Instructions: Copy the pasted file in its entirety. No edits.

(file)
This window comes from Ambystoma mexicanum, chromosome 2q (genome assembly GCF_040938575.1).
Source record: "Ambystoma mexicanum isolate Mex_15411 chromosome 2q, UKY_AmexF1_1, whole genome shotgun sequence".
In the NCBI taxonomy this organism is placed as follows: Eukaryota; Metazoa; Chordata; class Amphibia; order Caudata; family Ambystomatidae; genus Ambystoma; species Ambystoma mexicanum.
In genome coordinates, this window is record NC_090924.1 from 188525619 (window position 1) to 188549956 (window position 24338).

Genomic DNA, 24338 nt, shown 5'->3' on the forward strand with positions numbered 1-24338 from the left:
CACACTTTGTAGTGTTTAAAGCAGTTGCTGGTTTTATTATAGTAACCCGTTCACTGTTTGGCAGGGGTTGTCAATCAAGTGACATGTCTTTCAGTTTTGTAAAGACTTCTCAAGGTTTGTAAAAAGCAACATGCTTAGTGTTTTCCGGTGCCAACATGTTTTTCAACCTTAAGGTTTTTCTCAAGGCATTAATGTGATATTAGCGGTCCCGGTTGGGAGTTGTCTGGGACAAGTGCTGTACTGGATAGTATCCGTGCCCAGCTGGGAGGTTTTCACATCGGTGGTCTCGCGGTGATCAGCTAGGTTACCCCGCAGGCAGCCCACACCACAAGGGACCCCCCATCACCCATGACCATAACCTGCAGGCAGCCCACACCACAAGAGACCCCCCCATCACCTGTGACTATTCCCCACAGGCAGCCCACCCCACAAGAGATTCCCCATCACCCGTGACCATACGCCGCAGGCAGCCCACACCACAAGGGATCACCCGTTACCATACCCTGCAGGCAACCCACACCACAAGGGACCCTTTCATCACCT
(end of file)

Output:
This window comes from Ambystoma mexicanum, chromosome 2q (genome assembly GCF_040938575.1).
Source record: "Ambystoma mexicanum isolate Mex_15411 chromosome 2q, UKY_AmexF1_1, whole genome shotgun sequence".
In the NCBI taxonomy this organism is placed as follows: Eukaryota; Metazoa; Chordata; class Amphibia; order Caudata; family Ambystomatidae; genus Ambystoma; species Ambystoma mexicanum.
In genome coordinates, this window is record NC_090924.1 from 188525619 (window position 1) to 188549956 (window position 24338).

Genomic DNA, 24338 nt, shown 5'->3' on the forward strand with positions numbered 1-24338 from the left:
CACACTTTGTAGTGTTTAAAGCAGTTGCTGGTTTTATTATAGTAACCCGTTCACTGTTTGGCAGGGGTTGTCAATCAAGTGACATGTCTTTCAGTTTTGTAAAGACTTCTCAAGGTTTGTAAAAAGCAACATGCTTAGTGTTTTCCGGTGCCAACATGTTTTTCAACCTTAAGGTTTTTCTCAAGGCATTAATGTGATATTAGCGGTCCCGGTTGGGAGTTGTCTGGGACAAGTGCTGTACTGGATAGTATCCGTGCCCAGCTGGGAGGTTTTCACATCGGTGGTCTCGCGGTGATCAGCTAGGTTACCCCGCAGGCAGCCCACACCACAAGGGACCCCCCATCACCCATGACCATAACCTGCAGGCAGCCCACACCACAAGAGACCCCCCCATCACCTGTGACTATTCCCCACAGGCAGCCCACCCCACAAGAGATTCCCCATCACCCGTGACCATACGCCGCAGGCAGCCCACACCACAAGGGATCACCCGTTACCATACCCTGCAGGCAACCCACACCACAAGGGACCCTTTCATCACCT